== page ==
In May and June, there should be some progress on outstanding student debt. Those with debt might be able to refinance to lower rates. Also, there should be signs of greater Federal support for education. Finally, she spoke of the importance of increasing grant amounts for NIH. This would affect everyone in Massachusetts. More research into the diseases of aging “is the best way to build an economy in an aging country.
Regarding the cost of college, Warren reminded us that at the end of the 19th century, our society decided that a high school education was the minimum each young person needed to be a successful contributor to society (which in turn provided that education for free). At the end of the 20th century, everyone agrees that a post-secondary degree is the minimum needed to ensure entry to the middle class, but when it comes to paying for it, you’re on your own. It used to be that kids could go to state colleges and get an affordable education but state governments have cut so much support from higher education that colleges have had to increase tuition and fees. The result is $1.2 trillion in student debt that affects 40 million people.

In response to a question about the high cost of housing, Warren said we have to decrease the out-migration of residents. You can’t build more land. You have to invest in infrastructure like better roads and trains to make it easier and faster to get around. Massachusetts is a great place to live and work but investing in infrastructure, the ability to quickly move people around, is vital to the state’s economy. For decades, the US government invested in infrastructure but today’s budget craziness is just about cut, cut, cut. If we had better Federal support of education, infrastructure and research, the Massachusetts economy would be “off the charts.”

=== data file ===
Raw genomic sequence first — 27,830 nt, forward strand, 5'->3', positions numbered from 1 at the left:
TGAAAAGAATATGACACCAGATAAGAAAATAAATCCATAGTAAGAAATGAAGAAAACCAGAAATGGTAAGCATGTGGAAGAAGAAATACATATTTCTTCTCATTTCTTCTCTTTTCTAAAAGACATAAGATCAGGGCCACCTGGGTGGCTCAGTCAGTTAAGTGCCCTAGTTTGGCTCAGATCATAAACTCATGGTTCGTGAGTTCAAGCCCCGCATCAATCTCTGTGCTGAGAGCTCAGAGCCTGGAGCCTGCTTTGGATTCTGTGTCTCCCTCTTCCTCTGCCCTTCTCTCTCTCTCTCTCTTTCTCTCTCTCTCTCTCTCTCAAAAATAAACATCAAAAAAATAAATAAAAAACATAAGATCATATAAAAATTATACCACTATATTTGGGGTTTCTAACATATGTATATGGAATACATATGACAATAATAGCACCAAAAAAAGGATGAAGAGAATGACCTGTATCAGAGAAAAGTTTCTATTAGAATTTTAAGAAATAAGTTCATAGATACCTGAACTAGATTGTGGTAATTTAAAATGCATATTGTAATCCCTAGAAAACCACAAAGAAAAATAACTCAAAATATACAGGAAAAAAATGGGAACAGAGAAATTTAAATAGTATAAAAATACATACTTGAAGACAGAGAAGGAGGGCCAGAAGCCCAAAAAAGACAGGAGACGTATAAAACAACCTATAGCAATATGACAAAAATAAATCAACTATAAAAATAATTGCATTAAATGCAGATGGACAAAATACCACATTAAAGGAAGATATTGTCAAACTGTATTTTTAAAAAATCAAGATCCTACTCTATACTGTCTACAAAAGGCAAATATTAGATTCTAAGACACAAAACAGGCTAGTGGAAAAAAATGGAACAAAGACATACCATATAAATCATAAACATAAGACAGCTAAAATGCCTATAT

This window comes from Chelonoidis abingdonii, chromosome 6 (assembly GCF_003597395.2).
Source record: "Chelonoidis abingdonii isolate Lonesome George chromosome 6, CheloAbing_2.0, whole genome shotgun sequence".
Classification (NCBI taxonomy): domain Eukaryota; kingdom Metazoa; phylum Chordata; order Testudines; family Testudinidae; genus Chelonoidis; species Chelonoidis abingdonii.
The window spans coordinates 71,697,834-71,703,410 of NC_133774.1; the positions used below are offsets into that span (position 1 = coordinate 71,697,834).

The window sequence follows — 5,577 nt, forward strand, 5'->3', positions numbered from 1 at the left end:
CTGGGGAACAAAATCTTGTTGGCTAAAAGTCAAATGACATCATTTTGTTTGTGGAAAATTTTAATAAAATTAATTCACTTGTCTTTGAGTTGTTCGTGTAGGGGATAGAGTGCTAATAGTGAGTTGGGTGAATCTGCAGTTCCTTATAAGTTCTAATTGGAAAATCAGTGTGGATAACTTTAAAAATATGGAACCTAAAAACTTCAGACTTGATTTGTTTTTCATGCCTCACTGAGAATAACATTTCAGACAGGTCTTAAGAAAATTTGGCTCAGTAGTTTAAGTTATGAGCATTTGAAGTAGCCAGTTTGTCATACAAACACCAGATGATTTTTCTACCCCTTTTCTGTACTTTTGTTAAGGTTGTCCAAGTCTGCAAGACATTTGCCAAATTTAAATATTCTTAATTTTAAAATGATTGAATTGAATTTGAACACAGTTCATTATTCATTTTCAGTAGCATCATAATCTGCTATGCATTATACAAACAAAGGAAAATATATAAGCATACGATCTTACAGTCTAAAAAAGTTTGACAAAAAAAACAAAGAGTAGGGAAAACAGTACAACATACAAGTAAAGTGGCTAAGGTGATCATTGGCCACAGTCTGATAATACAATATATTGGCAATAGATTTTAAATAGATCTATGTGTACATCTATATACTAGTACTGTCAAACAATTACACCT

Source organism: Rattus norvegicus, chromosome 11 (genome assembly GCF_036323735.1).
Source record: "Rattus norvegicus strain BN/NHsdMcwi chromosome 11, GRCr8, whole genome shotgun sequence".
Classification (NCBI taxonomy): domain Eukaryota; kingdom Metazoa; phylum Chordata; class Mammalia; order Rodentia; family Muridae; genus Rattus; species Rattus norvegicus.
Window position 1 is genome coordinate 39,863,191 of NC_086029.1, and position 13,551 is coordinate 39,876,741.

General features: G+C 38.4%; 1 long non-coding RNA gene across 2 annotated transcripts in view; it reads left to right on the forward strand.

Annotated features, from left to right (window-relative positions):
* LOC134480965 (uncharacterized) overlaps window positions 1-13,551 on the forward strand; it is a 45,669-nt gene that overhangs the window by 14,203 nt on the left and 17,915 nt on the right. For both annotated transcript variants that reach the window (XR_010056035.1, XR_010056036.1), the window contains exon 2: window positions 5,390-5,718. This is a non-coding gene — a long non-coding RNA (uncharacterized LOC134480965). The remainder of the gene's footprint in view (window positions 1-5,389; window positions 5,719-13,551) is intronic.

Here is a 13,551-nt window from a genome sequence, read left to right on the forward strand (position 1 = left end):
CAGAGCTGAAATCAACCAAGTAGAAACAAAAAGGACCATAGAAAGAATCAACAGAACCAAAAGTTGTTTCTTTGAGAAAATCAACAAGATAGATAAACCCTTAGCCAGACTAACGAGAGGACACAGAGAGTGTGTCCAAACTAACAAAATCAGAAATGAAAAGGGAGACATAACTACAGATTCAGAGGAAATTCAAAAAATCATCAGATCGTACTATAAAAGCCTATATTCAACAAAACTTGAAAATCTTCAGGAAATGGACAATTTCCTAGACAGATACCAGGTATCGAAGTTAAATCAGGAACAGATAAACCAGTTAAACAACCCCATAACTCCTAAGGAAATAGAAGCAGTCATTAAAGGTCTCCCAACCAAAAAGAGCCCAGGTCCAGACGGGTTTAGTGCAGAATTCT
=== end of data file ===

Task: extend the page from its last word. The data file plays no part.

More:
Richard Neal – Your committee assignment in Congress is your destiny; it’s where you make your mark. You want people to say “he/she knows what he’s talking about.” Talks about a proposal to revive the tax code developed by Chairman Camp (Republican). He brought all the players into a room, turned off the cameras, and asked them to defend their deductions. The result is more Democratic in its leaning and it’s not getting support from Republicans. The Bush tax cuts, two wars and the recession have put us in a precarious position. You can’t cut your way out but you also can’t tax your way out.

Neal said the challenge is how to get all the money corporations are sitting on back to work for the economy. He said growth remains tepid; demand is weak.” There’s better news for homeowners but not that much. There is some improvement in credit card debt. When Congress voted to increase the debt ceiling, Speaker Boehner said he wanted it to pass but only 27 Republicans voted with him. In the old days, those not doing so would have been stripped of committee chairmanships. This is unheard of in Congress. It shows the threat that the primary now poses in American politics.

Joe Kennedy made only brief remarks. He praised Niki and her staff for assisting him in getting settled into Congress. He mainly spoke about the importance of government funding for research and development. He said corporations don’t spend money on it because they need faster returns. They can’t wait 15 years. If you give a corporation a tax cut, it’s likely to use it to buy another company rather than to invest in R&D.